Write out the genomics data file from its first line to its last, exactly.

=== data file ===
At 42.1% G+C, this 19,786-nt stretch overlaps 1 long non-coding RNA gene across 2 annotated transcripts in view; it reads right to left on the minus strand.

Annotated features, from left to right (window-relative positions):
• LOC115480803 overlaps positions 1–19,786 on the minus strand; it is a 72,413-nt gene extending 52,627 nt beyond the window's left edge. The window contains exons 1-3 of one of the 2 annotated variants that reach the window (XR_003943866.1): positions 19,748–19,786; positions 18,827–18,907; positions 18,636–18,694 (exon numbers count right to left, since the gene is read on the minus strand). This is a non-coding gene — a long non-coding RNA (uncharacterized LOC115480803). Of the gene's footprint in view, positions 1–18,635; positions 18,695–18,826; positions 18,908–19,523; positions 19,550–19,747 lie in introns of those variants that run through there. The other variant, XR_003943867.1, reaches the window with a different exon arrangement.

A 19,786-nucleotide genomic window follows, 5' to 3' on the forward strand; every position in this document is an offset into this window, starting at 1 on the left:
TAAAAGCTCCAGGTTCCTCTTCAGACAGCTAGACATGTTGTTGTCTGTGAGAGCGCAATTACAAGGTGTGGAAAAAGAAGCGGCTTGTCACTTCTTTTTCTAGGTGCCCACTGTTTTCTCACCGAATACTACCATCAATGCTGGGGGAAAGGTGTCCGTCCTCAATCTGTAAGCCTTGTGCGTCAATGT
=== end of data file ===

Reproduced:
At 42.1% G+C, this 19,786-nt stretch overlaps 1 long non-coding RNA gene across 2 annotated transcripts in view; it reads right to left on the minus strand.

Annotated features, from left to right (window-relative positions):
• LOC115480803 overlaps positions 1–19,786 on the minus strand; it is a 72,413-nt gene extending 52,627 nt beyond the window's left edge. The window contains exons 1-3 of one of the 2 annotated variants that reach the window (XR_003943866.1): positions 19,748–19,786; positions 18,827–18,907; positions 18,636–18,694 (exon numbers count right to left, since the gene is read on the minus strand). This is a non-coding gene — a long non-coding RNA (uncharacterized LOC115480803). Of the gene's footprint in view, positions 1–18,635; positions 18,695–18,826; positions 18,908–19,523; positions 19,550–19,747 lie in introns of those variants that run through there. The other variant, XR_003943867.1, reaches the window with a different exon arrangement.

A 19,786-nucleotide genomic window follows, 5' to 3' on the forward strand; every position in this document is an offset into this window, starting at 1 on the left:
TAAAAGCTCCAGGTTCCTCTTCAGACAGCTAGACATGTTGTTGTCTGTGAGAGCGCAATTACAAGGTGTGGAAAAAGAAGCGGCTTGTCACTTCTTTTTCTAGGTGCCCACTGTTTTCTCACCGAATACTACCATCAATGCTGGGGGAAAGGTGTCCGTCCTCAATCTGTAAGCCTTGTGCGTCAATGT